As a result, Both Deutsche Bank and McKinsey have looked at buybacks during recent months and concluded that these concerns are unfounded.

Share buybacks: Truths, myths and technical bits

Over 400 companies in the S&P 500 repurchased stock last year, spending a total of $575bn in the process. That is about 3% of the index’s market cap and is up 14% from 2013, nearly matching the $600bn record set in 2007.

According to Deutsche Bank, corporate America isn’t scrimping on capex to pay for additional buybacks. US non-residential investment (a proxy for corporate capex) is running at 12.8% of output in nominal terms, or 13.3% in real terms, matching the 2007 peak and well above the highest levels of the 1980s and 1990s after adjusting for inflation. But that’s not all, companies have shifted their capex spending from investing in structures to investing in high-tech equipment, software and various kinds of intellectual property all of which have seen prices fall over the past 15 years. However, prices for structures are some three times higher than the personal consumption price index since 2000.

Home Depot is a great example of this change:

“Home Depot is a good example of a company that drastically shifted its capex strategy in response to market changes. Before the crisis, the company spent about 55-60 per cent of its operating cash flow on capex as new superstores were built. But with the growth of internet-related retail activity, Home Depot no longer needs more physical stores. The resulting shift in focus to its online capabilities has cut capex to about a fifth of operating cash flow. The company has used the freed-up cash to resume a large share buyback program. What if it had kept the cash instead? Would critics of buybacks be happy knowing the money might get ploughed into more and potentially redundant super stores? Or would they prefer management diversify within the big-box retail sector, perhaps by buying Sears; or how about turning that excess retail space into cloud computer server farms?” — Deutsche Bank on buybacks.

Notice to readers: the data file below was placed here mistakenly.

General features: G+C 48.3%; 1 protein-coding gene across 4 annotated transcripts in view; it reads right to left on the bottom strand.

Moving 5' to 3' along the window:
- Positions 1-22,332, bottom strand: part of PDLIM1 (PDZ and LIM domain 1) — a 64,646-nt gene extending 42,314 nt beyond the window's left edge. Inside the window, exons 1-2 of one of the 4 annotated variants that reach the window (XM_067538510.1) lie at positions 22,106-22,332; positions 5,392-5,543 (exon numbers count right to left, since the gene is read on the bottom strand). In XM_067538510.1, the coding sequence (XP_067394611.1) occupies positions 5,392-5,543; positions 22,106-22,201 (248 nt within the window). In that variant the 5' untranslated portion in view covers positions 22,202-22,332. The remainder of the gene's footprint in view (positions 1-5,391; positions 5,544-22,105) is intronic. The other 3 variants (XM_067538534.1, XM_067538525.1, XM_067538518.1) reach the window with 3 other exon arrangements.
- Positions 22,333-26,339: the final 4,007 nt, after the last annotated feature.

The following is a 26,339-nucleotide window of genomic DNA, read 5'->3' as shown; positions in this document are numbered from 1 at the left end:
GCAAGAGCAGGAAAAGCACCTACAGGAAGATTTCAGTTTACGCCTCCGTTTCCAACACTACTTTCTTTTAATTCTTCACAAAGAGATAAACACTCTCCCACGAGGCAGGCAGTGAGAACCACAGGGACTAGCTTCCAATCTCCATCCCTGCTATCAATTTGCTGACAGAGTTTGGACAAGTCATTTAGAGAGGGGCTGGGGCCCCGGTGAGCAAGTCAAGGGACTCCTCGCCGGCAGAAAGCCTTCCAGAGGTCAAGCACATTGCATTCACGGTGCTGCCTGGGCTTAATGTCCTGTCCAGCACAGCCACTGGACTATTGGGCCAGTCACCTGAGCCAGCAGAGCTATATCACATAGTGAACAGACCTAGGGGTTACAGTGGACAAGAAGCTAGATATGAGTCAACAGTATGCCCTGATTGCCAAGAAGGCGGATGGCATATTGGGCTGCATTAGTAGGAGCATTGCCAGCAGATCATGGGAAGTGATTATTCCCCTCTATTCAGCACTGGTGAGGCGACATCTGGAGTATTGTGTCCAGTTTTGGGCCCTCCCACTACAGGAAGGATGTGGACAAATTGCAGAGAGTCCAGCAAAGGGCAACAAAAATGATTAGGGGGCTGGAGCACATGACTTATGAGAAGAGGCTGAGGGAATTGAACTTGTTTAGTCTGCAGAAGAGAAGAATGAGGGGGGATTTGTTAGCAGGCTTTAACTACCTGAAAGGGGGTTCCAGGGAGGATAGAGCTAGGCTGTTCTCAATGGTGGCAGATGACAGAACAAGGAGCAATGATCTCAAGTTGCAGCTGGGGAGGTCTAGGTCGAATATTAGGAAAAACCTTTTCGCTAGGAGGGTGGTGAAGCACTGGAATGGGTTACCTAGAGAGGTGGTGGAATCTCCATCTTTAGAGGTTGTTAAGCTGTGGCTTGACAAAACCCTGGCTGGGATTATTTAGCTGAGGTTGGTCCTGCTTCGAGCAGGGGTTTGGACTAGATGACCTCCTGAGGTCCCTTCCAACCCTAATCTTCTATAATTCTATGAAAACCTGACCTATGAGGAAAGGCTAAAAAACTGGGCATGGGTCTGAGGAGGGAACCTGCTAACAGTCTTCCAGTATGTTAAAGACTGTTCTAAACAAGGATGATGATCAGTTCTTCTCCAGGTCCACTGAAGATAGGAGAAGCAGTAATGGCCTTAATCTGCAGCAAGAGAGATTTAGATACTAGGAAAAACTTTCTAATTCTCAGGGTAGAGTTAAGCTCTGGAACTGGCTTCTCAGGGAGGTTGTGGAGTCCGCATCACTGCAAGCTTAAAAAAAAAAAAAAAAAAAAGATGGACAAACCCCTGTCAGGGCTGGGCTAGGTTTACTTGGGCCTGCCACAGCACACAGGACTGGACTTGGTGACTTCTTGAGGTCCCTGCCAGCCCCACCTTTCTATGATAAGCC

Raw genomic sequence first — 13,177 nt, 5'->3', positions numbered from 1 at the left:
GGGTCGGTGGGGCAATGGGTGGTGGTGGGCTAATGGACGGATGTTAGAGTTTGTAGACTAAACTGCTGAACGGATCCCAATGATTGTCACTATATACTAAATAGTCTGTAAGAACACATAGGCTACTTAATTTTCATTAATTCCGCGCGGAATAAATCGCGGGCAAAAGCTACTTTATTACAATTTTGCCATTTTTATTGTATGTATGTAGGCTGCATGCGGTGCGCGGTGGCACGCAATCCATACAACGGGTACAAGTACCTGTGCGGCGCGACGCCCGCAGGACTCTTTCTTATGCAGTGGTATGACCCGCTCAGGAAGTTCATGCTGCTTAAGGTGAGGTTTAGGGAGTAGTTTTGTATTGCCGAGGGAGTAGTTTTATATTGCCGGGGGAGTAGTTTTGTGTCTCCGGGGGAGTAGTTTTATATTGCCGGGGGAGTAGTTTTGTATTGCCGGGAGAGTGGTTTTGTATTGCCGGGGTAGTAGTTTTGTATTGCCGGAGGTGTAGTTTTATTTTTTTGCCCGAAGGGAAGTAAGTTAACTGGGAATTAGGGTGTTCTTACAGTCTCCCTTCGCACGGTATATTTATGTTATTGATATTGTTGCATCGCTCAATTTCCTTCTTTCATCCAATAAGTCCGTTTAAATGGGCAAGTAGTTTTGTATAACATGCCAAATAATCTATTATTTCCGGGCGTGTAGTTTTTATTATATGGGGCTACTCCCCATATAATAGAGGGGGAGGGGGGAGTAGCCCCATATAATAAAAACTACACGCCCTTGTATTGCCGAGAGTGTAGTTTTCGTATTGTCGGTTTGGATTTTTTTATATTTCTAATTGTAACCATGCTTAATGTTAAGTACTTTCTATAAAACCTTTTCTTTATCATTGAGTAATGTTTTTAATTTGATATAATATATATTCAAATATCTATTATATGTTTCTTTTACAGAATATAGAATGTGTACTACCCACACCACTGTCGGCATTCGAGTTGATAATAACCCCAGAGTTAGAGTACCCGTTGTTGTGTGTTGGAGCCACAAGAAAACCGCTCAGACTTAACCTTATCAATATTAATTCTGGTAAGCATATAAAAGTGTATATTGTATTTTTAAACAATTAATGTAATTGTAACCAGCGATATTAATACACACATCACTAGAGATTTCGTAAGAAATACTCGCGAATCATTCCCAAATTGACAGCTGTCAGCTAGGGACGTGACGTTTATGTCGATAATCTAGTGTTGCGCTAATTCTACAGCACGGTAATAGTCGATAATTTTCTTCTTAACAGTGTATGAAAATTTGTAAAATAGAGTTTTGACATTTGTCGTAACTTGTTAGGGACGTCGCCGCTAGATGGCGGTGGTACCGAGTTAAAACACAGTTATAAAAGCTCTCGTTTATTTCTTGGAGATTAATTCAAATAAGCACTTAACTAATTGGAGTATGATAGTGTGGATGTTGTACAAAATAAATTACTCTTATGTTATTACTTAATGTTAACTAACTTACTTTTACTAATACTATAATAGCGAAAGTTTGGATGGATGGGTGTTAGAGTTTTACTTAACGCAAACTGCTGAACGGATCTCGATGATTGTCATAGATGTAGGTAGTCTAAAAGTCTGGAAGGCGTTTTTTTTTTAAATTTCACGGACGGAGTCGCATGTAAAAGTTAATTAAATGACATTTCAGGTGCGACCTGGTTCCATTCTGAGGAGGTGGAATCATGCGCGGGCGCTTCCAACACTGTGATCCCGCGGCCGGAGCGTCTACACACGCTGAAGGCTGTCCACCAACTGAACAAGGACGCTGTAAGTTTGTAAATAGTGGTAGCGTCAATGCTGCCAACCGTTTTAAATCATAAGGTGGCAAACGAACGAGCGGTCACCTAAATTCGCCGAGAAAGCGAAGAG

McKinsey has reached the same conclusion:

“…there’s little evidence that distributions to shareholders are what’s holding back the economy. In fact, on an absolute basis, US-based companies have increased their global capital investments by an inflation-adjusted average of 3.4 percent annually for the past 25 years —and their US investments by 2.7 percent. That exceeds the average 2.4 percent growth of the US GDP. Furthermore, replacement rates have remained similar. Capital spending was 1.7 times depreciation from 2012 to 2014, compared with 1.6 times from 1989 to 1999. The only apparent decline is in the level of capital expenditures relative to the cash flows that companies generate, which fell to 57 percent over the past three years, from about 75 percent in the 1990s.”

“That’s not surprising, given how much the makeup of the US economy has shifted toward intellectual property–based businesses. Medical-device, pharmaceutical, and technology companies increased their share of corporate profits to 32 percent in 2014, from 13 percent in 1989. Since a company’s rate of growth and returns on capital determine how much it needs to invest, these and other high-return enterprises can invest less capital and still achieve the same profit growth as companies with lower returns. Consider two companies growing at 5 percent a year. One earns a 20 percent return on capital, and the other earns 10 percent. The company earning a 20 percent return would need to invest only 25 percent of its profits each year to grow at 5 percent, while the company earning a 10 percent return would need to invest 50 percent of its profits. So a higher return on capital leads to higher cash flows available to disburse to share-holders at the same level of growth.”